Created by conceptual artist Marta Minujín, its aim is to stir debate around censorship.It has also been installed at the same site where Nazis burned books by Jewish or Marxist writers in 1933. The 170 titles that form the building include the Bible, Salman Rushdie’s The Satanic Verses and Mark Twain’s The Adventures of Tom Sawyer.

This is absolutely amazing!!!  I’d love to be able to see this in person.

Read full story here: Banned books used to recreate the Parthenon in Kassel | Daily Mail Online

4 poets you need to read, from new poet laureate Tracy K. Smith | PBS NewsHour

Last week, the Library of Congress selected Tracy K. Smith as the new poet laureate. In a conversation with NewsHour correspondent Jeffrey Brown, Smith said the position was a chance for her to “profess publicly all that I really hold true privately — that if we can listen actively enough, if we can put enough pressure on ourselves and our thought processes, language can be a real tool of revelation.”

Read the story at NPR: 4 poets you need to read, from new poet laureate Tracy K. Smith | PBS NewsHour

Emma Watson hides 100 copies of Handmaid’s Tale across Paris | Metro News

The actress and bookworm, 27, runs her own bookclub, Our Shared Self, and yesterday announced that she would be hiding copies of The Handmaid’s Tale at various iconic locations in the French capital.

The book hunt – which saw fans of both the actress and literature alike flood the streets of the city in search of copies – was set in order to find the classic novel, adorned with Watson’s green book club ribbon.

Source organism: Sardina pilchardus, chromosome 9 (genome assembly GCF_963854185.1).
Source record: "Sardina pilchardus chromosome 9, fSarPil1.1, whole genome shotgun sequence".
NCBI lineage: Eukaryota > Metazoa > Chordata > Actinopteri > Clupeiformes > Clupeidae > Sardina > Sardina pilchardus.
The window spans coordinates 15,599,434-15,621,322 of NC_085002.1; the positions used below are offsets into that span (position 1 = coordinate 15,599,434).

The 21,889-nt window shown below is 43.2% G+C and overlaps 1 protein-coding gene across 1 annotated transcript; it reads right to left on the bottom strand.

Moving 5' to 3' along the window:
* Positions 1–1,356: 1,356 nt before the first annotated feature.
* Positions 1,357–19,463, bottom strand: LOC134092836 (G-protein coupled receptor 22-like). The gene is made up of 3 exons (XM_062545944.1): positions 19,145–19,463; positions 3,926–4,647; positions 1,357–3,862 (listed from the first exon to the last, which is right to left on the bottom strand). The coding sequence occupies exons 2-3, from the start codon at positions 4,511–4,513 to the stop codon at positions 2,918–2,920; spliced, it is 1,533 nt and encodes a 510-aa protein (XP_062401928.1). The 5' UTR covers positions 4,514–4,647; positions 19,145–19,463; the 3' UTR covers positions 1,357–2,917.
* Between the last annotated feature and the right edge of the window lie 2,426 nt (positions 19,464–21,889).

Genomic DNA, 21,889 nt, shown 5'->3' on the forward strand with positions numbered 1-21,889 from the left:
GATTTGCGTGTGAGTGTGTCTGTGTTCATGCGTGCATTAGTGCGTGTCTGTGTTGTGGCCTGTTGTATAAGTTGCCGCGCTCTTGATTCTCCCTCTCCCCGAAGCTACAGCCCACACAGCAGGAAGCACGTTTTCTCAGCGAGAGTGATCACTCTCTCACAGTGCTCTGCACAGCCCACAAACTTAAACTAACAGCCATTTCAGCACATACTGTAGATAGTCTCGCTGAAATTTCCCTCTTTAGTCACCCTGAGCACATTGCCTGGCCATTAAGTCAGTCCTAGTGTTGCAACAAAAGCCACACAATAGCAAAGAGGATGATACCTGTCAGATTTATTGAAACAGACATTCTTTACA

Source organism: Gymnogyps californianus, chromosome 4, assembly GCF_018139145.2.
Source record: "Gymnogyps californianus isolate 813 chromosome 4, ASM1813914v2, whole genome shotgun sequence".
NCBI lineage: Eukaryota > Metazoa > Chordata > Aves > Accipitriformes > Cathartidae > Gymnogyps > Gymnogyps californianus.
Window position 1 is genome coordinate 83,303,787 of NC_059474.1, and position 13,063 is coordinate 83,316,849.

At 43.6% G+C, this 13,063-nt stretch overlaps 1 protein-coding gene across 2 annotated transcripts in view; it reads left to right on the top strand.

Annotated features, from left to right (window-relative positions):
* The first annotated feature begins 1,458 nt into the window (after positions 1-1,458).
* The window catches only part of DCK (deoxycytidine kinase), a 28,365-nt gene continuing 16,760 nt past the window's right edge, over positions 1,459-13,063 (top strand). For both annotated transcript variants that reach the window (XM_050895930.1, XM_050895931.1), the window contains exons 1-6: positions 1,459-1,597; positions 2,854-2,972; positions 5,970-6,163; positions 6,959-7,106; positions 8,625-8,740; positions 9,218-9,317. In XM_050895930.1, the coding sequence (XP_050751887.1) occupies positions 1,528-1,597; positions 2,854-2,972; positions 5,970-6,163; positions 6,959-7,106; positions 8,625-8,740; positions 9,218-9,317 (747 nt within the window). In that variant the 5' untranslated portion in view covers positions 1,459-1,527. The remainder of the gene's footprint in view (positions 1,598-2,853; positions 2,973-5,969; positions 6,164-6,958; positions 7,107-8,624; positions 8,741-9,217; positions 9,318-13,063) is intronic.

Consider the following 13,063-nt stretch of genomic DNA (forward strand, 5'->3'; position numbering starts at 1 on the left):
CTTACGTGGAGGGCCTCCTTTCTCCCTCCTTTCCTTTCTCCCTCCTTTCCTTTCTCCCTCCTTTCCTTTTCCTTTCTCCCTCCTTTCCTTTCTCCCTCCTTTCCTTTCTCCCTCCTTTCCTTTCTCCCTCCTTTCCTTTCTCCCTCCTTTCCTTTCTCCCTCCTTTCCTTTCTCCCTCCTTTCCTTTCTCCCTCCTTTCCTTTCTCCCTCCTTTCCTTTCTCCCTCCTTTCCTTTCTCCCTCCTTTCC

Read at:  Emma Watson hides 100 copies of Handmaid’s Tale across Paris | Metro News

Warren Zevon’s Massive Book Collection Is for Sale

The late singer Warren Zevon was not just a revered songwriter; he was also a prolific bibliophile. Over his lifetime, the “Werewolves of London” singer amassed a collection of books numbering in the thousands. Now, nearly 14 years after his death at age 56 in September 2003, Zevon’s entire library is for sale. For the time being, though, fans looking for a literary piece of Zevon ephemera will have to travel. Unless they live in Vermont.

Zevon’s collection rests in the care of his ex-wife, Crystal Zevon, and their daughter, Ariel Zevon, at Brookview R&R in West Barnet. Select titles are available on eBay, and the rest are being catalogued for online sale, but for the moment, anyone wishing to peruse Zevon’s voluminous stacks will have to trek to a barn in the Caledonia County hamlet. It’s worth the trip.

Read article here.

Migrant women story contest seeks to raise awareness

A writing contest seeks to highlight the realities of migrant Mexican and foreign migrant women and raise awareness of the conditions, problems and successes they experience.

The contest — “Migrant woman, tell me your story 2017” — also encourages participation by asking women how they would solve specific problems they have encountered.The government of Mexico is sponsoring the contest through its National Institute for Women (Inmujeres), the National Migration Institute and the Ministry of Foreign Affairs. Participants must be 18 or older.

Read at:  Migrant women story contest seeks to raise awareness | Literature | yakimaherald.com